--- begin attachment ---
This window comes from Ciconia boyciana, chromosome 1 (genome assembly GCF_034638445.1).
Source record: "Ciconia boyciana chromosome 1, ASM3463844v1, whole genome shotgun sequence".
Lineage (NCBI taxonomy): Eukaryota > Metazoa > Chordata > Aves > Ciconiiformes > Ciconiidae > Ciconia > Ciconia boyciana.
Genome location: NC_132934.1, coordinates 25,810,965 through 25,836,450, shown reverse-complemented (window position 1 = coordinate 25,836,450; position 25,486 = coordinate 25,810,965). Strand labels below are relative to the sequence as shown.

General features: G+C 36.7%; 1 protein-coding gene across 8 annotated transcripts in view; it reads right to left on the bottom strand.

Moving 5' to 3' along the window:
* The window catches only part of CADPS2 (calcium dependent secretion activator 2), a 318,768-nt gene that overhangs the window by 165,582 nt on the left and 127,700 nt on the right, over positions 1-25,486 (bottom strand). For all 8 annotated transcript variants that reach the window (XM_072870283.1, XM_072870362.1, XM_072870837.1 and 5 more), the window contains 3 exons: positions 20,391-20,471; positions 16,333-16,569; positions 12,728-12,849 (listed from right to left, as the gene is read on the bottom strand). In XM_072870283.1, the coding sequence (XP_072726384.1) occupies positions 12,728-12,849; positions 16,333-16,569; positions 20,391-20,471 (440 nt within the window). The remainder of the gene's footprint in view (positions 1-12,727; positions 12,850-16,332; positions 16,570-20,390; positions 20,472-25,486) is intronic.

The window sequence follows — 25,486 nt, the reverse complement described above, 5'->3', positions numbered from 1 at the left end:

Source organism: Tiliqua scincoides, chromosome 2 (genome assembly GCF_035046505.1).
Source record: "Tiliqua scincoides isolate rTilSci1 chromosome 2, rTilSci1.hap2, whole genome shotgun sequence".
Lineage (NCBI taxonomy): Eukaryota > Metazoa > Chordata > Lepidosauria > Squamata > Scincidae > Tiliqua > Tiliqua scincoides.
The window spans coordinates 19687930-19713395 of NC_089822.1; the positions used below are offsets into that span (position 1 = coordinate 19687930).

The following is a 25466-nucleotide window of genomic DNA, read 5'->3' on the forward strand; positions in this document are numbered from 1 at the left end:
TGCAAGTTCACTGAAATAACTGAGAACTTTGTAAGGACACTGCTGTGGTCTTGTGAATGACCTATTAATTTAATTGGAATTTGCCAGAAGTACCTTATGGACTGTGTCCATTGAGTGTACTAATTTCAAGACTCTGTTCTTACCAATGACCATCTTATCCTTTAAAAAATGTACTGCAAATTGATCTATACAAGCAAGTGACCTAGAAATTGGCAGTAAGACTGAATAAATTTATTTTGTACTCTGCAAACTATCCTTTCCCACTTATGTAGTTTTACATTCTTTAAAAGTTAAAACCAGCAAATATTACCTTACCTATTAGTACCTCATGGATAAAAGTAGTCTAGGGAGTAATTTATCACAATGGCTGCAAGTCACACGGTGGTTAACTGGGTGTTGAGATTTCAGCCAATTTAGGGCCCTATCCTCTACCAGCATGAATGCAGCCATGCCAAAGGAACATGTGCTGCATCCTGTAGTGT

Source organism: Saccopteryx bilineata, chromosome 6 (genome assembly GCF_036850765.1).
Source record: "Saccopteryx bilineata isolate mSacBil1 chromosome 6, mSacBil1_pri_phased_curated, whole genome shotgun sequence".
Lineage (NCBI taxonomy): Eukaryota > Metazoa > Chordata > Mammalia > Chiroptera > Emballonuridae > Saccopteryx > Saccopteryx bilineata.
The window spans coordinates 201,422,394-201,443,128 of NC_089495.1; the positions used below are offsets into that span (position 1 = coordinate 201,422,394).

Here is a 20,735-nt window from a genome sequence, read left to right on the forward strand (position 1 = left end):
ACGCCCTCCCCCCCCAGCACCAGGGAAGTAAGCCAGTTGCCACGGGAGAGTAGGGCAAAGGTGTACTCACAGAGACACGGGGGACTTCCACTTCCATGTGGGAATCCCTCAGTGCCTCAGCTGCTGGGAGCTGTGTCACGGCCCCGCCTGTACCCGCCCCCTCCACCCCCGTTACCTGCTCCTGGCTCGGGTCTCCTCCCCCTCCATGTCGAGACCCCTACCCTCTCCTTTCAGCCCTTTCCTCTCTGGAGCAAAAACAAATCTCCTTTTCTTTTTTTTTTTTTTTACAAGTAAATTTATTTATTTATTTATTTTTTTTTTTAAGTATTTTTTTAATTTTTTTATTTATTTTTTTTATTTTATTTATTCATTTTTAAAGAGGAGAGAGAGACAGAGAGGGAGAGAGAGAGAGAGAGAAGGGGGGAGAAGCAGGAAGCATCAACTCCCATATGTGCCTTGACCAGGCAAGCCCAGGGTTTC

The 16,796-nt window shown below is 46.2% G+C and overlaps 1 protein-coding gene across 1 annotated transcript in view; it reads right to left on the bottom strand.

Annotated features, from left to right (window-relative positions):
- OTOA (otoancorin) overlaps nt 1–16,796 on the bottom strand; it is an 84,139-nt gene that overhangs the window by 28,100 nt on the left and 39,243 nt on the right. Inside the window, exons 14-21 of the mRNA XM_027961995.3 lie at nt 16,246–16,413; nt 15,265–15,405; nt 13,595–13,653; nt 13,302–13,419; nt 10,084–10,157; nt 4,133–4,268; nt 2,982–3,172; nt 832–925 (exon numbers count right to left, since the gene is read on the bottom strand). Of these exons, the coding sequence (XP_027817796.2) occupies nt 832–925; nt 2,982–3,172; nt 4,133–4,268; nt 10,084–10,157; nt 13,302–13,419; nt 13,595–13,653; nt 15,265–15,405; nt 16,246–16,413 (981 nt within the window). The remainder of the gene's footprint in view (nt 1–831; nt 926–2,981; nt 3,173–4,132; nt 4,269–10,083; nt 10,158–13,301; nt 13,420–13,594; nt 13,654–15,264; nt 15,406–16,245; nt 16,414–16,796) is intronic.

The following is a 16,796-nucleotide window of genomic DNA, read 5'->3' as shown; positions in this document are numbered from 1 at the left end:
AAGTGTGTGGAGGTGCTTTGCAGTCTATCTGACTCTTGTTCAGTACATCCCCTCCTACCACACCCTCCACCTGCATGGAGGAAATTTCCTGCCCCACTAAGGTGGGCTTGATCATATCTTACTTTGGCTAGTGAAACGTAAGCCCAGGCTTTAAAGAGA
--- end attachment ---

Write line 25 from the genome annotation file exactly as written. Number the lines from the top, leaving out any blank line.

AAGTGTGTGGAGGTGCTTTGCAGTCTATCTGACTCTTGTTCAGTACATCCCCTCCTACCACACCCTCCACCTGCATGGAGGAAATTTCCTGCCCCACTAAGGTGGGCTTGATCATATCTTACTTTGGCTAGTGAAACGTAAGCCCAGGCTTTAAAGAGA